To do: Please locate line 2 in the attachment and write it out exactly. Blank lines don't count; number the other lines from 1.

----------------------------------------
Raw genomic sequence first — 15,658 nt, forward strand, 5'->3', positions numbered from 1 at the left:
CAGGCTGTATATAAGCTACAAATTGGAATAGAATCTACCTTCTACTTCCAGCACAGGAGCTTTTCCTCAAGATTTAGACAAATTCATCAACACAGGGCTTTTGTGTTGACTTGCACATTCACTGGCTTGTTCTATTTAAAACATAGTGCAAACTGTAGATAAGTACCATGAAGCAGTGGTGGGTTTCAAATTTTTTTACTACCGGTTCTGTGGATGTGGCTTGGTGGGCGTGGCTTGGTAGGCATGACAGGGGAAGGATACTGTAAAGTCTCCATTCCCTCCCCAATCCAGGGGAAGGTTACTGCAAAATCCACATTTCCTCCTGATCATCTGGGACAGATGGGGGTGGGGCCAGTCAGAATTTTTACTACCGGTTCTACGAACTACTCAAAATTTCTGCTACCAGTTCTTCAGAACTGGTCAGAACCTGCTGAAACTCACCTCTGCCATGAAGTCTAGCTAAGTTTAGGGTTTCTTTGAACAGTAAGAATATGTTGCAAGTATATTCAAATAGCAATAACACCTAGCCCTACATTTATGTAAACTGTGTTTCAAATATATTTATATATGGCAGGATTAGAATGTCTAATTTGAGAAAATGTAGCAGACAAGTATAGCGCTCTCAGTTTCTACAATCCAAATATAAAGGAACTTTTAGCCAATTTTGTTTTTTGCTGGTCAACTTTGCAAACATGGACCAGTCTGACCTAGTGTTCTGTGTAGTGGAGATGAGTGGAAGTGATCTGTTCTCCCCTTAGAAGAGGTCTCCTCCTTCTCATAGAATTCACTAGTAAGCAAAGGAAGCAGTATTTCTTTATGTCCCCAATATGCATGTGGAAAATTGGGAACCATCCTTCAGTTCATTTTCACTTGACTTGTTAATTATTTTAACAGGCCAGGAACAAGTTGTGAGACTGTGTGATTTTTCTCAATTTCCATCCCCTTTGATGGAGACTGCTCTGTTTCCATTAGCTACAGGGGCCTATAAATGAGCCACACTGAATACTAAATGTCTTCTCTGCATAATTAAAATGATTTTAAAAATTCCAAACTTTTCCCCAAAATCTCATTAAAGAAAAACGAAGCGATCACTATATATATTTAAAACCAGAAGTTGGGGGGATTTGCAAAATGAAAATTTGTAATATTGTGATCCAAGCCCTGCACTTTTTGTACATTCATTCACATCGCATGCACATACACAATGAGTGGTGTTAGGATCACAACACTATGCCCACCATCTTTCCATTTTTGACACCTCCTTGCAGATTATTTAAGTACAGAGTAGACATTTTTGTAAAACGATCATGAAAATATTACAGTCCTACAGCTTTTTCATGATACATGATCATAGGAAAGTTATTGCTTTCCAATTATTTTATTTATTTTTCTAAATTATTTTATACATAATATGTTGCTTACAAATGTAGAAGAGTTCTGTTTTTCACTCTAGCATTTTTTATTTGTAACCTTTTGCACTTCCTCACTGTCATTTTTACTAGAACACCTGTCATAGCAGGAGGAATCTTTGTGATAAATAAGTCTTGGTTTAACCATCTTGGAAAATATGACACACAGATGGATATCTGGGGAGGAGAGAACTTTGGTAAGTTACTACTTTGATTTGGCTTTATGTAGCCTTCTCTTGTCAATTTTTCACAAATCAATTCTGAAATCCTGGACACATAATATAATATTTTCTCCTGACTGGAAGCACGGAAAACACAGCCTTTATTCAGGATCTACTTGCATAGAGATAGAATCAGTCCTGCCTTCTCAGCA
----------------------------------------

CAGGCTGTATATAAGCTACAAATTGGAATAGAATCTACCTTCTACTTCCAGCACAGGAGCTTTTCCTCAAGATTTAGACAAATTCATCAACACAGGGCTTTTGTGTTGACTTGCACATTCACTGGCTTGTTCTATTTAAAACATAGTGCAAACTGTAGATAAGTACCATGAAGCAGTGGTGGGTTTCAAATTTTTTTACTACCGGTTCTGTGGATGTGGCTTGGTGGGCGTGGCTTGGTAGGCATGACAGGGGAAGGATACTGTAAAGTCTCCATTCCCTCCCCAATCCAGGGGAAGGTTACTGCAAAATCCACATTTCCTCCTGATCATCTGGGACAGATGGGGGTGGGGCCAGTCAGAATTTTTACTACCGGTTCTACGAACTACTCAAAATTTCTGCTACCAGTTCTTCAGAACTGGTCAGAACCTGCTGAAACTCACCTCTGCCATGAAGTCTAGCTAAGTTTAGGGTTTCTTTGAACAGTAAGAATATGTTGCAAGTATATTCAAATAGCAATAACACCTAGCCCTACATTTATGTAAACTGTGTTTCAAATATATTTATATATGGCAGGATTAGAATGTCTAATTTGAGAAAATGTAGCAGACAAGTATAGCGCTCTCAGTTTCTACAATCCAAATATAAAGGAACTTTTAGCCAATTTTGTTTTTTGCTGGTCAACTTTGCAAACATGGACCAGTCTGACCTAGTGTTCTGTGTAGTGGAGATGAGTGGAAGTGATCTGTTCTCCCCTTAGAAGAGGTCTCCTCCTTCTCATAGAATTCACTAGTAAGCAAAGGAAGCAGTATTTCTTTATGTCCCCAATATGCATGTGGAAAATTGGGAACCATCCTTCAGTTCATTTTCACTTGACTTGTTAATTATTTTAACAGGCCAGGAACAAGTTGTGAGACTGTGTGATTTTTCTCAATTTCCATCCCCTTTGATGGAGACTGCTCTGTTTCCATTAGCTACAGGGGCCTATAAATGAGCCACACTGAATACTAAATGTCTTCTCTGCATAATTAAAATGATTTTAAAAATTCCAAACTTTTCCCCAAAATCTCATTAAAGAAAAACGAAGCGATCACTATATATATTTAAAACCAGAAGTTGGGGGGATTTGCAAAATGAAAATTTGTAATATTGTGATCCAAGCCCTGCACTTTTTGTACATTCATTCACATCGCATGCACATACACAATGAGTGGTGTTAGGATCACAACACTATGCCCACCATCTTTCCATTTTTGACACCTCCTTGCAGATTATTTAAGTACAGAGTAGACATTTTTGTAAAACGATCATGAAAATATTACAGTCCTACAGCTTTTTCATGATACATGATCATAGGAAAGTTATTGCTTTCCAATTATTTTATTTATTTTTCTAAATTATTTTATACATAATATGTTGCTTACAAATGTAGAAGAGTTCTGTTTTTCACTCTAGCATTTTTTATTTGTAACCTTTTGCACTTCCTCACTGTCATTTTTACTAGAACACCTGTCATAGCAGGAGGAATCTTTGTGATAAATAAGTCTTGGTTTAACCATCTTGGAAAATATGACACACAGATGGATATCTGGGGAGGAGAGAACTTTGGTAAGTTACTACTTTGATTTGGCTTTATGTAGCCTTCTCTTGTCAATTTTTCACAAATCAATTCTGAAATCCTGGACACATAATATAATATTTTCTCCTGACTGGAAGCACGGAAAACACAGCCTTTATTCAGGATCTACTTGCATAGAGATAGAATCAGTCCTGCCTTCTCAGCA